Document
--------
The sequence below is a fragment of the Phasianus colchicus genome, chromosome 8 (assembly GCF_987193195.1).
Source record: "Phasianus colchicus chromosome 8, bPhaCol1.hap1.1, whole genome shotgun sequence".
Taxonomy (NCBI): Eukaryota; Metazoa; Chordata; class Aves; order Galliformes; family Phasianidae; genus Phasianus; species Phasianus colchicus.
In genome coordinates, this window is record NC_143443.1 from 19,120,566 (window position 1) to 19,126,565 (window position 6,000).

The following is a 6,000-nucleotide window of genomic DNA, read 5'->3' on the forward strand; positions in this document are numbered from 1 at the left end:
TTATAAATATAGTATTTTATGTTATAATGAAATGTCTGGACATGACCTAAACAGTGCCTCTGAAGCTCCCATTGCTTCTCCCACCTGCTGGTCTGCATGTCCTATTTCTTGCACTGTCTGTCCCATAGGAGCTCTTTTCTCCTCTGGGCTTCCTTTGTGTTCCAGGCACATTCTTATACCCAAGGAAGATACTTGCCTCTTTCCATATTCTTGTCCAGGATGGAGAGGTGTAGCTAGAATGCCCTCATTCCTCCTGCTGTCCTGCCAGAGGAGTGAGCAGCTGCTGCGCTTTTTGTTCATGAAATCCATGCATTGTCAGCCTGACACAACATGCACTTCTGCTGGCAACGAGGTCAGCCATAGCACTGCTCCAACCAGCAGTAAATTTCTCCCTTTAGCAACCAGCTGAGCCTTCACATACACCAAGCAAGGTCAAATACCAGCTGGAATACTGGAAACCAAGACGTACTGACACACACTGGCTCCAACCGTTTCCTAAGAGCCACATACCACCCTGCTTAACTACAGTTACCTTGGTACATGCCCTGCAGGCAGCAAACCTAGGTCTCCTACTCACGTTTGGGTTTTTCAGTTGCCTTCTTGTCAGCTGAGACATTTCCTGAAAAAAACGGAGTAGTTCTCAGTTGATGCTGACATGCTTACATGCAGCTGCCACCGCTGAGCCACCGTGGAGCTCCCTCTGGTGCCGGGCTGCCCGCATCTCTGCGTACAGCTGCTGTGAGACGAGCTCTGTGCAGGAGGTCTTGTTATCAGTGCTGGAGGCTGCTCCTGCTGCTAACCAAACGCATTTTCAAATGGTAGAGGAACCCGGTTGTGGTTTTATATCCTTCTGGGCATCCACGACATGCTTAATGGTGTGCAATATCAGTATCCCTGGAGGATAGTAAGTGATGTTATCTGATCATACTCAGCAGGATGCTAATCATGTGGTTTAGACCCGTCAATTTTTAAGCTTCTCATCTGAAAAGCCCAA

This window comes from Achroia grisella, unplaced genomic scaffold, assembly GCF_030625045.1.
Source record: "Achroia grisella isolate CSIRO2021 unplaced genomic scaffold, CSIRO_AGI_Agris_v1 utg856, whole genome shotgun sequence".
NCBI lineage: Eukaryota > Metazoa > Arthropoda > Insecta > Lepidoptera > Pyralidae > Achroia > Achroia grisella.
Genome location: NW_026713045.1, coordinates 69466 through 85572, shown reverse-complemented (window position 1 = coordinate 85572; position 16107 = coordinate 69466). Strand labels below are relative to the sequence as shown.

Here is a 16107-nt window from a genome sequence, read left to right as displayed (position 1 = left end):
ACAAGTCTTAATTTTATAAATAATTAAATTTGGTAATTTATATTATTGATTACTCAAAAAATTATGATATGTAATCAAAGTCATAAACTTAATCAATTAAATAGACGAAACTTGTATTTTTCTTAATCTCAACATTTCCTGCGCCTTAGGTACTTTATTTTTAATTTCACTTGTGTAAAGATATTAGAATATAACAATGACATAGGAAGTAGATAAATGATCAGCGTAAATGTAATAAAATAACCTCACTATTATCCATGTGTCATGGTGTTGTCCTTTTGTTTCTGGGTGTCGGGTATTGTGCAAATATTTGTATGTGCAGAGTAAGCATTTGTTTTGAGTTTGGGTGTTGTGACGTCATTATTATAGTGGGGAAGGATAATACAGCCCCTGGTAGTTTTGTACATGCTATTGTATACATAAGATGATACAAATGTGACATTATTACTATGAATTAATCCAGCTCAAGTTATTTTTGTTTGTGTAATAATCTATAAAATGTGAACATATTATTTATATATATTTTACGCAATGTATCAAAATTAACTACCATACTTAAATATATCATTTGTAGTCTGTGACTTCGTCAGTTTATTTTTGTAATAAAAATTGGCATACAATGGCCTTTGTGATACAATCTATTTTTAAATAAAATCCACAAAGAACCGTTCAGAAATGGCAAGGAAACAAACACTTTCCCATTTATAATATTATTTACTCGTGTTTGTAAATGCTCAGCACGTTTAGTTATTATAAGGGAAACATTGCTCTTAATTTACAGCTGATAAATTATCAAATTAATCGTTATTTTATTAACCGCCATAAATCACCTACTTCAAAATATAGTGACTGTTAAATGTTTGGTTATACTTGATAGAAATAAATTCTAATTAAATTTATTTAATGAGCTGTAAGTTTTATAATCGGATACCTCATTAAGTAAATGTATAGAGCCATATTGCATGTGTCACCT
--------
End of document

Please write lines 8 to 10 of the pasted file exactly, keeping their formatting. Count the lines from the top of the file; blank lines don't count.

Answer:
Source record: "Achroia grisella isolate CSIRO2021 unplaced genomic scaffold, CSIRO_AGI_Agris_v1 utg856, whole genome shotgun sequence".
NCBI lineage: Eukaryota > Metazoa > Arthropoda > Insecta > Lepidoptera > Pyralidae > Achroia > Achroia grisella.
Genome location: NW_026713045.1, coordinates 69466 through 85572, shown reverse-complemented (window position 1 = coordinate 85572; position 16107 = coordinate 69466). Strand labels below are relative to the sequence as shown.